British PM gives evidence to Iraq inquiry
British Prime Minister Gordon Brown on Friday told the Iraq inquiry he had supported the U.S.-led war because Iraq was in breach of UN resolutions.
He was giving evidence for the first time at the inquiry into Britain's role in the U.S.-led invasion of Iraq in 2003, Xinhua reported.
Brown insisted that throughout the build-up to war, the Cabinet had been kept fully informed of developments and "I didn't at any point (feel) that I lacked the information that was necessary."
But Brown said that, throughout the discussions, he stressed that military action should only be a last resort, saying that "I was very clear that we had to exhaust all the diplomatic avenues before we could conclude that it was inevitable or impossible to avoid a decision about war."
However, Brown also said the British government had made the "right decision, for the right reasons" to go to war.
As then-chancellor, Brown also denied claims he tried to restrict the funds available to the military in the run-up to the Iraq war.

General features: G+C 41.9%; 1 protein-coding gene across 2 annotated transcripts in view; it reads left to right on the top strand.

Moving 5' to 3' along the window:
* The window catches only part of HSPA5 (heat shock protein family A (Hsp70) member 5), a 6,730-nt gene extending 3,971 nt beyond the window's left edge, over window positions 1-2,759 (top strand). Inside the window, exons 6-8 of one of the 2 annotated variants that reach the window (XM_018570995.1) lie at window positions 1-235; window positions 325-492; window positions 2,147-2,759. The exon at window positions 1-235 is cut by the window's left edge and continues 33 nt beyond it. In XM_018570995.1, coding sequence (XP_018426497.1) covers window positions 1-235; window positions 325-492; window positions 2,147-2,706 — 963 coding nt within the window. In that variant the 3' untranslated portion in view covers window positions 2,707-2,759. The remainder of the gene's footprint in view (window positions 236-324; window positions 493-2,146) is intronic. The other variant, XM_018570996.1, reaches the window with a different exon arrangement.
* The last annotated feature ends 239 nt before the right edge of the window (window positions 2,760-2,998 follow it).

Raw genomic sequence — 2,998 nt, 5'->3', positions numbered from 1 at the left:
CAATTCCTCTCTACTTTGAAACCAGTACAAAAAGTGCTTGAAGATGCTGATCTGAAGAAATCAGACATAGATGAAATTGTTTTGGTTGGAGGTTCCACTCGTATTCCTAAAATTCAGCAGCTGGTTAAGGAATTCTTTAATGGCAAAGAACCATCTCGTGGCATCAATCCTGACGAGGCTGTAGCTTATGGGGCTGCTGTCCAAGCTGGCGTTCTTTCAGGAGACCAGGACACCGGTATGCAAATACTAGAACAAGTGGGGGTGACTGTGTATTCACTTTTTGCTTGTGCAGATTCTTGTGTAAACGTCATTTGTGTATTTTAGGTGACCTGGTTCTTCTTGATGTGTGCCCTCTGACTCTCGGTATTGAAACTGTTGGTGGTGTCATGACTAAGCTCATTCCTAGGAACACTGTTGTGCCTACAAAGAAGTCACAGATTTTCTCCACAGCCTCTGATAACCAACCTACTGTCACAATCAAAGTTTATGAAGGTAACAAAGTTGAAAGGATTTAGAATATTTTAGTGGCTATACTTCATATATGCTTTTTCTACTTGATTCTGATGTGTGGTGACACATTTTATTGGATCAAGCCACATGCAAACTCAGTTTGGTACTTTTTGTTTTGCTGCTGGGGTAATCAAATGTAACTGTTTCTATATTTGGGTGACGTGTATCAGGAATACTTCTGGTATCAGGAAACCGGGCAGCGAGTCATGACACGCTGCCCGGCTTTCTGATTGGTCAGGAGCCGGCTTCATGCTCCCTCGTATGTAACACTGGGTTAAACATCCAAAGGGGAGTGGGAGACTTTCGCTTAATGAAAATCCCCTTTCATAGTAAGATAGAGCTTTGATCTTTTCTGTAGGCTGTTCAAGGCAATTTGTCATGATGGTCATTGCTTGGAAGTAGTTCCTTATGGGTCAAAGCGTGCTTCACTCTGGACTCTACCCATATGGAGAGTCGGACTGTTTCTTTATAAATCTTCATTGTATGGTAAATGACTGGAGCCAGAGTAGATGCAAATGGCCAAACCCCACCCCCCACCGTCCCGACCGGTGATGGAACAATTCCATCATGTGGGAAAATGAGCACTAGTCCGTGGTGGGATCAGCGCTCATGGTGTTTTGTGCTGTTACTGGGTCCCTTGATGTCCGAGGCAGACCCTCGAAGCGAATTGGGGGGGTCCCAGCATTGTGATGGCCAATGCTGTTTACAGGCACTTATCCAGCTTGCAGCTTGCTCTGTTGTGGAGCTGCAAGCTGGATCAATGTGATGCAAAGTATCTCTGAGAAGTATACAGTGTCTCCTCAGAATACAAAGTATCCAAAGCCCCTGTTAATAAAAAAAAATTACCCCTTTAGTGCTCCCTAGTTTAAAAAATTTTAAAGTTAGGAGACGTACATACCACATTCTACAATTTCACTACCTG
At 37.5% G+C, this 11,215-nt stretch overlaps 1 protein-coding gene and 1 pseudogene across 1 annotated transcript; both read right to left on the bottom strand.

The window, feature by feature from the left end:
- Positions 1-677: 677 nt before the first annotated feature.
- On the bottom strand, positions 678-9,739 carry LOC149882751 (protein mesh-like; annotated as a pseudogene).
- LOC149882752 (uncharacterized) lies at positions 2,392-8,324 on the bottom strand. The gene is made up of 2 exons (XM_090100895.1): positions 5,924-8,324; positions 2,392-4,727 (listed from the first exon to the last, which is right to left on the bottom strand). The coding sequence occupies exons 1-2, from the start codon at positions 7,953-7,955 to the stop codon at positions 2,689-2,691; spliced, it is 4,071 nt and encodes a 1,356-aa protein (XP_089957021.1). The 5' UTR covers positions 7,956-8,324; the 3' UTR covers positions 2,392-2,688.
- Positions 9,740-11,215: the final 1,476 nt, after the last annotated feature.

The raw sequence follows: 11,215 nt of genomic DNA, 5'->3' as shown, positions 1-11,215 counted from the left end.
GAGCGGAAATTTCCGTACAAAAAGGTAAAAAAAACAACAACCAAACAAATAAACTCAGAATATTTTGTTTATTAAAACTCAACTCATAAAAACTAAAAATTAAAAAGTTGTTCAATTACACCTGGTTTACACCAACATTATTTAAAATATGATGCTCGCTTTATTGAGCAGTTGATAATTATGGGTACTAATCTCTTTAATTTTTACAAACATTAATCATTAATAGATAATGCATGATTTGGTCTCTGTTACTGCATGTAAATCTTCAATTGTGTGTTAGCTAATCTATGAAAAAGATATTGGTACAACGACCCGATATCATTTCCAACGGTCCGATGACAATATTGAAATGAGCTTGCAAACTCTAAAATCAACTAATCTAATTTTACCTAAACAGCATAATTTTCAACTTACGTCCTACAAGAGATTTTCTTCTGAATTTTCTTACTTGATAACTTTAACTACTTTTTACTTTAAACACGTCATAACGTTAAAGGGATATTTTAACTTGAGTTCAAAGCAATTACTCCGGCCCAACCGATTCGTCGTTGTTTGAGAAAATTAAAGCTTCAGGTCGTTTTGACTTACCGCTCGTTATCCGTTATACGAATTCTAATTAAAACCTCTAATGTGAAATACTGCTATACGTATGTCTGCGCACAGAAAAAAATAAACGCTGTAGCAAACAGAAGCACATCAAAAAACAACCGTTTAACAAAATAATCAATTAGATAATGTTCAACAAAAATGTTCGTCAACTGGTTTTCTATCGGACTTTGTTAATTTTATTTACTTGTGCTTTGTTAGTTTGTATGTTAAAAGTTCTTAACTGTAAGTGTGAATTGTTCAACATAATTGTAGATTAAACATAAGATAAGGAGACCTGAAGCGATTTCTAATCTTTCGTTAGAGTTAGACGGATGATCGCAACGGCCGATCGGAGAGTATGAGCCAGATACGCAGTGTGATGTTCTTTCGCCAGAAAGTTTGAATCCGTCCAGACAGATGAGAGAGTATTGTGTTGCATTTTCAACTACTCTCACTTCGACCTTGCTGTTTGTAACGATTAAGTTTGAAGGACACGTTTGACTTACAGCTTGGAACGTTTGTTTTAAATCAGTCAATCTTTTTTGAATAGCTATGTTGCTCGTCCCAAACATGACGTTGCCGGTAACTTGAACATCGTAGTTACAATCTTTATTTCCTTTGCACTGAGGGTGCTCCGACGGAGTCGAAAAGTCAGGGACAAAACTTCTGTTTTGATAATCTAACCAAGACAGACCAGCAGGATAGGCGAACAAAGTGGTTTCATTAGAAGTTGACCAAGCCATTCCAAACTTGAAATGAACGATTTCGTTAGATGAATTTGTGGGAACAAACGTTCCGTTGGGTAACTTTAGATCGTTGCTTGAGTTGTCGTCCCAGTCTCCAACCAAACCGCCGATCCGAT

He told the inquiry that former Defense Secretary Geoff Hoon's assertion that the Treasury was reluctant to provide cash for the conflict was incorrect.
"My role in this was, first of all as chancellor of the exchequer, to make sure that the funding was there for what we had to do," he said.
He said: "There should be no sense that there was any financial restraint in doing what was best for the military." He insisted that all requests for military equipment for the invasion were granted.
Brown said: "Every single request for equipment had to be met and every request was met. At any point, commanders were able to ask for equipment that they needed and I know of no occasion when they were turned down."
The inquiry committee had previously said it would not call the prime minister before the upcoming British general election because it did not want the poll to affect ministers' ability to give their evidence fully.
But there has been mounting political pressure for Brown to appear. William Hague, the opposition foreign affairs spokesman, said the inquiry and the British public needed to hear the full facts from everyone involved.
Liberal Democrat leader Nick Clegg said: "It is well known that the prime minister was a key figure in Britain's decision to invade Iraq. It is only right that Gordon Brown should explain his role in this disastrous foreign policy failure before asking the British people for their vote."
Tony Blair, prime minister at the time, gave evidence to the inquiry on Jan. 29.
The public hearing opened on Nov. 24, 2009, with the committee promising a "fair and frank" investigation, which would cover the entire eight-year period from the build-up to the war to the withdrawal of British troops.
The inquiry won't apportion blame or establish criminal or civil liability - only offer reprimands and recommendations in the hope mistakes won't be repeated in future.